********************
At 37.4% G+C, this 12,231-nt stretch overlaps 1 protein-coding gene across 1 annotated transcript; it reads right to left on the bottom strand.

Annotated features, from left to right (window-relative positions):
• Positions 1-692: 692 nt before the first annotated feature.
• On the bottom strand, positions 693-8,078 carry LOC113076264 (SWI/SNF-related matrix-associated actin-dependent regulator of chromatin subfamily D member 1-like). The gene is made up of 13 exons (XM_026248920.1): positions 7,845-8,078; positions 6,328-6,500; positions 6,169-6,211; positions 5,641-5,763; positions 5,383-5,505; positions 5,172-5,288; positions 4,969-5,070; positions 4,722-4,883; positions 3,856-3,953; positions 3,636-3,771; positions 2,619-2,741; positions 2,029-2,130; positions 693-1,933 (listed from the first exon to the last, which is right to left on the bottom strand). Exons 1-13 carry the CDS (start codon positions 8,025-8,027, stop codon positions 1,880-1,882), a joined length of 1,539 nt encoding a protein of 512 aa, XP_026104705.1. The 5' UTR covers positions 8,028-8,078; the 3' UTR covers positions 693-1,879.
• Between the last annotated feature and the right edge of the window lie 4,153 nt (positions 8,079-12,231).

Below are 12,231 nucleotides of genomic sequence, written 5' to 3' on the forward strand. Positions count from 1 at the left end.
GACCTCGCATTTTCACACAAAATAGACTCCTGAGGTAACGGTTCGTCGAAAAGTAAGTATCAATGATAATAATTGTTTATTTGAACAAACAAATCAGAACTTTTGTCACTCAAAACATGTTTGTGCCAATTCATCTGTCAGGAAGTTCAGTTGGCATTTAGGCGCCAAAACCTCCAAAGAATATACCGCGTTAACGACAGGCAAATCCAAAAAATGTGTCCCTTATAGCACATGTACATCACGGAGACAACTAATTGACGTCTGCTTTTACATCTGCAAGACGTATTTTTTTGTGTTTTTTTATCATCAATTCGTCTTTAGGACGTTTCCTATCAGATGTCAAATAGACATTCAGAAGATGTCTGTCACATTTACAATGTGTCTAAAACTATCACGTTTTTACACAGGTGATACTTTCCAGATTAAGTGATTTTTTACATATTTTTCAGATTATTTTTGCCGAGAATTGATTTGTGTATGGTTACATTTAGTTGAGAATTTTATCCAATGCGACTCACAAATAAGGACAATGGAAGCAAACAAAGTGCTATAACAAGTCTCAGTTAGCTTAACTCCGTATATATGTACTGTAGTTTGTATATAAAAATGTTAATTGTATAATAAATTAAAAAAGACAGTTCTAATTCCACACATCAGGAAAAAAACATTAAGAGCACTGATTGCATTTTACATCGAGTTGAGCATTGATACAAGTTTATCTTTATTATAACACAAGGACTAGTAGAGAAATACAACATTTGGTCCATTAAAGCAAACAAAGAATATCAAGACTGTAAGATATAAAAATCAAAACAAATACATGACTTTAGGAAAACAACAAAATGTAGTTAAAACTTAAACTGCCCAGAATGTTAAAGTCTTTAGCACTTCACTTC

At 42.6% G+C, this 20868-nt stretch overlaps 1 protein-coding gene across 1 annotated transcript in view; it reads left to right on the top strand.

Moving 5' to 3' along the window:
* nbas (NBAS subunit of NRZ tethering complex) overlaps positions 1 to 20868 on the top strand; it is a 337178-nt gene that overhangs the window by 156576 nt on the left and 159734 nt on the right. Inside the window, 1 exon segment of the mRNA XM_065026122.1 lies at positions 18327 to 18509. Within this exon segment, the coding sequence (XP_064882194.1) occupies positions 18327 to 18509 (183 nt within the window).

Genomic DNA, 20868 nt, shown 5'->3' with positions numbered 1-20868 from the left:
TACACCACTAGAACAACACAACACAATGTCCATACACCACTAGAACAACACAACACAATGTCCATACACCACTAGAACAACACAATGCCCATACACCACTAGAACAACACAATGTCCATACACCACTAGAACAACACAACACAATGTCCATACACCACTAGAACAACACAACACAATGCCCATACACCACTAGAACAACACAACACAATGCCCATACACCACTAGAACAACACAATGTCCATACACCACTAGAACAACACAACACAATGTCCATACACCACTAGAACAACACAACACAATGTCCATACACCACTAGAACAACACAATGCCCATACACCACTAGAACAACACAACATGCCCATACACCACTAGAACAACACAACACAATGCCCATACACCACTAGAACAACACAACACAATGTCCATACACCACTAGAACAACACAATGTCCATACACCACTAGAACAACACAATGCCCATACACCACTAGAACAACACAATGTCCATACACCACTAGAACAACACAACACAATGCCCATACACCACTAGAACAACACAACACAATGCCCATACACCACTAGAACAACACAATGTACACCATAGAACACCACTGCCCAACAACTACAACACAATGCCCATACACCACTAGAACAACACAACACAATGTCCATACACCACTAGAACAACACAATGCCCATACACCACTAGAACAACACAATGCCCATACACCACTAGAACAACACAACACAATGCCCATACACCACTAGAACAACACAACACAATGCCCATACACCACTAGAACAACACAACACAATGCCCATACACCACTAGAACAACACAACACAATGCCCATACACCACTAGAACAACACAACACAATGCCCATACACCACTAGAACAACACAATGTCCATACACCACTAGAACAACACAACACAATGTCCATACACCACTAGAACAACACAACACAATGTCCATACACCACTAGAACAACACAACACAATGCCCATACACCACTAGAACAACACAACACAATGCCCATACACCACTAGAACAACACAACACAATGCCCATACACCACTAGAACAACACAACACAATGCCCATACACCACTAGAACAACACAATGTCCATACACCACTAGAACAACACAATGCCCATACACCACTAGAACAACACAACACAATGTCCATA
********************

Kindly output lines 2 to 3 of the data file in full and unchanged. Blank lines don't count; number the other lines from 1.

Annotated features, from left to right (window-relative positions):
• Positions 1-692: 692 nt before the first annotated feature.